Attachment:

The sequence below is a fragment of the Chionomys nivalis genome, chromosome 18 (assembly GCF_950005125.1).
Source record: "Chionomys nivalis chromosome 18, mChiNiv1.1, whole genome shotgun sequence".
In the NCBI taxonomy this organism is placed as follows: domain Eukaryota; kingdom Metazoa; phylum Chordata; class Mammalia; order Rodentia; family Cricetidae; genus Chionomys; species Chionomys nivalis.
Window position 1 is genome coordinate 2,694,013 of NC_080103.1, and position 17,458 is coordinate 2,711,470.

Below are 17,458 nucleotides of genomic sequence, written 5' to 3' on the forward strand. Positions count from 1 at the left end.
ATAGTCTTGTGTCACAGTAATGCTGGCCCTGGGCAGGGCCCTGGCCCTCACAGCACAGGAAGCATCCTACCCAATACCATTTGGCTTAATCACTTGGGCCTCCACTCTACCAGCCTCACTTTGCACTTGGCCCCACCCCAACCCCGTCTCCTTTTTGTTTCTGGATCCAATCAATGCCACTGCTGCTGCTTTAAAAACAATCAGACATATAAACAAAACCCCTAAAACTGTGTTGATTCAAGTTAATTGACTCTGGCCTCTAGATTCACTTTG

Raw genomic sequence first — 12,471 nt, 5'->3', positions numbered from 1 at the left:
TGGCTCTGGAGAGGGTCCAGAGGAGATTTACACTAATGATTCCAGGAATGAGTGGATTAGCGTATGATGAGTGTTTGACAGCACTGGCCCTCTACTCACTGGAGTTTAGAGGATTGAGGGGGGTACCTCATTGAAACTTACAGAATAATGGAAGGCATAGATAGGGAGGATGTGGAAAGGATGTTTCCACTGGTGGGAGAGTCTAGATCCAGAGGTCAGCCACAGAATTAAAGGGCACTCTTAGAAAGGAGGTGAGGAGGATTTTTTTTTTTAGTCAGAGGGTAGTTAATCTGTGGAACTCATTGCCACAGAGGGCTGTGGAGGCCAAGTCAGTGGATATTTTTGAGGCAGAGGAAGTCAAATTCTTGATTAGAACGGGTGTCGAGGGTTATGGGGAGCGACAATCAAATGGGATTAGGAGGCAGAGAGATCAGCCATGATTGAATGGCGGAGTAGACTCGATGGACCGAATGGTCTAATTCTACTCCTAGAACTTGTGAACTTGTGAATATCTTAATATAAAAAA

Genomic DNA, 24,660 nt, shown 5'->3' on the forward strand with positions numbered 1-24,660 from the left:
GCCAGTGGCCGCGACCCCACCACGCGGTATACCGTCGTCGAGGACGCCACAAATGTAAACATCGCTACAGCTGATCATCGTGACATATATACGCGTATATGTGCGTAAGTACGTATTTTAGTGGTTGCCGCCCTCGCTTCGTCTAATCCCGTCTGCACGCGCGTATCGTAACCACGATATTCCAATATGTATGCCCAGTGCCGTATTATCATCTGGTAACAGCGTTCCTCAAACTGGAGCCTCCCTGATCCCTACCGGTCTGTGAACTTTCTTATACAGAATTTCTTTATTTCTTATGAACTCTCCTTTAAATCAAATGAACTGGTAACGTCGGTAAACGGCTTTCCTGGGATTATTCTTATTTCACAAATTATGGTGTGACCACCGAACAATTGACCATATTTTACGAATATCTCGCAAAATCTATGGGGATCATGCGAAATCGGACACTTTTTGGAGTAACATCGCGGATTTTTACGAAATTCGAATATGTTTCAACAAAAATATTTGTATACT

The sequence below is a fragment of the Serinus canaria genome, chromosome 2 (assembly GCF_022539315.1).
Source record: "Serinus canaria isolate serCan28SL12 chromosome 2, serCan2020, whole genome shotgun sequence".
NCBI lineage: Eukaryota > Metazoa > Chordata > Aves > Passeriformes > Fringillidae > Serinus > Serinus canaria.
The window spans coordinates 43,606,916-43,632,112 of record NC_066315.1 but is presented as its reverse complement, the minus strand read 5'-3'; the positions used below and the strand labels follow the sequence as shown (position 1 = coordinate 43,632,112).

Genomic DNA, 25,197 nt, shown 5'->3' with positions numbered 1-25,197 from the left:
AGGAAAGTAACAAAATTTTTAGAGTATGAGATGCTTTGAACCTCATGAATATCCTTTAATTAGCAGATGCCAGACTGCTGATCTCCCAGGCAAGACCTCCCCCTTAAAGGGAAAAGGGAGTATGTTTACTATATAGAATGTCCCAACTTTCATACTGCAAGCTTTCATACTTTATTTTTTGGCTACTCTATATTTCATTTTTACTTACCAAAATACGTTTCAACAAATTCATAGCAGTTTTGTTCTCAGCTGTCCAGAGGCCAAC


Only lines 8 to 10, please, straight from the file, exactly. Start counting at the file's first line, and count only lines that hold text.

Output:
TGGCTCTGGAGAGGGTCCAGAGGAGATTTACACTAATGATTCCAGGAATGAGTGGATTAGCGTATGATGAGTGTTTGACAGCACTGGCCCTCTACTCACTGGAGTTTAGAGGATTGAGGGGGGTACCTCATTGAAACTTACAGAATAATGGAAGGCATAGATAGGGAGGATGTGGAAAGGATGTTTCCACTGGTGGGAGAGTCTAGATCCAGAGGTCAGCCACAGAATTAAAGGGCACTCTTAGAAAGGAGGTGAGGAGGATTTTTTTTTTTAGTCAGAGGGTAGTTAATCTGTGGAACTCATTGCCACAGAGGGCTGTGGAGGCCAAGTCAGTGGATATTTTTGAGGCAGAGGAAGTCAAATTCTTGATTAGAACGGGTGTCGAGGGTTATGGGGAGCGACAATCAAATGGGATTAGGAGGCAGAGAGATCAGCCATGATTGAATGGCGGAGTAGACTCGATGGACCGAATGGTCTAATTCTACTCCTAGAACTTGTGAACTTGTGAATATCTTAATATAAAAAA

Genomic DNA, 24,660 nt, shown 5'->3' on the forward strand with positions numbered 1-24,660 from the left:
GCCAGTGGCCGCGACCCCACCACGCGGTATACCGTCGTCGAGGACGCCACAAATGTAAACATCGCTACAGCTGATCATCGTGACATATATACGCGTATATGTGCGTAAGTACGTATTTTAGTGGTTGCCGCCCTCGCTTCGTCTAATCCCGTCTGCACGCGCGTATCGTAACCACGATATTCCAATATGTATGCCCAGTGCCGTATTATCATCTGGTAACAGCGTTCCTCAAACTGGAGCCTCCCTGATCCCTACCGGTCTGTGAACTTTCTTATACAGAATTTCTTTATTTCTTATGAACTCTCCTTTAAATCAAATGAACTGGTAACGTCGGTAAACGGCTTTCCTGGGATTATTCTTATTTCACAAATTATGGTGTGACCACCGAACAATTGACCATATTTTACGAATATCTCGCAAAATCTATGGGGATCATGCGAAATCGGACACTTTTTGGAGTAACATCGCGGATTTTTACGAAATTCGAATATGTTTCAACAAAAATATTTGTATACT